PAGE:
HAYDN, (Johann) Michael
b Rohrau, Austria, 14 September 1737
d Salzburg, 10 August 1806, aged sixty-eight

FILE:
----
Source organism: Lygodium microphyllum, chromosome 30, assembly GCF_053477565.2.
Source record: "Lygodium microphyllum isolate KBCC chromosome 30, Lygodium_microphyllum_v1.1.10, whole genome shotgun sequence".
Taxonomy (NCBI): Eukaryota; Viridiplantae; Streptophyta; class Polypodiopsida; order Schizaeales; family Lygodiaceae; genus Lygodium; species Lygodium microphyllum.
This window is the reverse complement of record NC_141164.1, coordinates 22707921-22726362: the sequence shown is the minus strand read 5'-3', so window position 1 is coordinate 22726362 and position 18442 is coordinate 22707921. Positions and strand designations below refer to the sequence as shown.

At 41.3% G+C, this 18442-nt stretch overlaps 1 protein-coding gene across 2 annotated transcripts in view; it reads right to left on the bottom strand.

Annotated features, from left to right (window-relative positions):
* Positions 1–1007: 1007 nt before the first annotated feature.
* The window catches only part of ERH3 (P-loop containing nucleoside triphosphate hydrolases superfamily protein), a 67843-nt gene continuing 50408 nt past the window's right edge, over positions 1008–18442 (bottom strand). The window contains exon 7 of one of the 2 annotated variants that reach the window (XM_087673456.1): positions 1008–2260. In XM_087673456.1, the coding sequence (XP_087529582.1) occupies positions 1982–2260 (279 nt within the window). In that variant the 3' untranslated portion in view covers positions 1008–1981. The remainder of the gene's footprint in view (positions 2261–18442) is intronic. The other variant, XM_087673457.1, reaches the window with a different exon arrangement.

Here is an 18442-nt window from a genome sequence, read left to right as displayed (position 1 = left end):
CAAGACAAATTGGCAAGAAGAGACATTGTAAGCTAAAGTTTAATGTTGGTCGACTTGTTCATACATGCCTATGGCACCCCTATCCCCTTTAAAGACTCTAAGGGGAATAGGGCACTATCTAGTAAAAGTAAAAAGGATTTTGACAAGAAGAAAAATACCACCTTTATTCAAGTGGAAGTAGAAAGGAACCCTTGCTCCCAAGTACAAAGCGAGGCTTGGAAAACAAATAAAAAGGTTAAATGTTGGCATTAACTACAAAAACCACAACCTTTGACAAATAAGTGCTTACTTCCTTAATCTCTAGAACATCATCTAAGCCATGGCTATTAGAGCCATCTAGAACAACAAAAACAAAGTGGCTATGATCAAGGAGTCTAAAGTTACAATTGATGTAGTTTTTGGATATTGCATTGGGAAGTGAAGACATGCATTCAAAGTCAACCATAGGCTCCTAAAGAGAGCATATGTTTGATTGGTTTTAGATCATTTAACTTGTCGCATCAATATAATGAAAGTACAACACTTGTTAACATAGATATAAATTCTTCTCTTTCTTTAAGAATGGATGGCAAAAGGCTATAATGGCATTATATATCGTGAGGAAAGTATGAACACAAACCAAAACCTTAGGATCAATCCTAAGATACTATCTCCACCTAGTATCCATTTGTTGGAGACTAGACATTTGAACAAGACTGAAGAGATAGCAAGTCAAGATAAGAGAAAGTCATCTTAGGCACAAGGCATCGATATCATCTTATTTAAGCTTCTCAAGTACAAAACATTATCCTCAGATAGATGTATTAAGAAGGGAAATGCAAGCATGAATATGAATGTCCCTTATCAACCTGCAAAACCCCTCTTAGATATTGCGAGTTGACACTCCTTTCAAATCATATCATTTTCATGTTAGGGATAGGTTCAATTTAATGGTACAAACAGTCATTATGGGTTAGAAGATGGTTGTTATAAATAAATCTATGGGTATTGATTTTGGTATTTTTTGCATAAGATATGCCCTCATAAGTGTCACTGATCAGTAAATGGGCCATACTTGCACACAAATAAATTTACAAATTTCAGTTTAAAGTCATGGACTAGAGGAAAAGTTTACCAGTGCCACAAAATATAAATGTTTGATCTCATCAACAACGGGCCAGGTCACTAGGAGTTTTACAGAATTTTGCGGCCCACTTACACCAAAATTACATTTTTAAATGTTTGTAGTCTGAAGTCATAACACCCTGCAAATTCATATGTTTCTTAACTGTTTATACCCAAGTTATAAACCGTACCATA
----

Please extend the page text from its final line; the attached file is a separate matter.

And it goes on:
The younger brother of Joseph Haydn, he was a chorister at St Stephen's Cathedral, Vienna, from 1745 to 1754, succeeding his brother as principal soloist. He became a violinist, organist and academic, teaching himself composition. In 1757 he was appointed Kapellmeister to the Bishop of Grosswardien; in 1762 he became conductor of the Sahburg court orchestra; and in 1777 was appointed organist of the churches of Holy Trinity and St Peter. In 1768 he married the singer Maria Magdalene, who took principal soprano parts in several of Mozart's early operas. When Sahburg was taken by the French in 1800 Michael's property was seized, but his brother sent money and he also received valuable commissions from such influential people as the Empress Maria Theresa and Prince Esterhazy. He had much influence on Mozart, with whom he collaborated in some of his works. He left a large number of masses and other sacred works; fourteen secular cantatas; about fifty songs and well over a hundred unaccompanied vocal works; forty-three symphonies; twelve concertos; thirty divertimenti; thirteen other works for orchestra; many minuets and marches; twelve string quartets and other chamber works.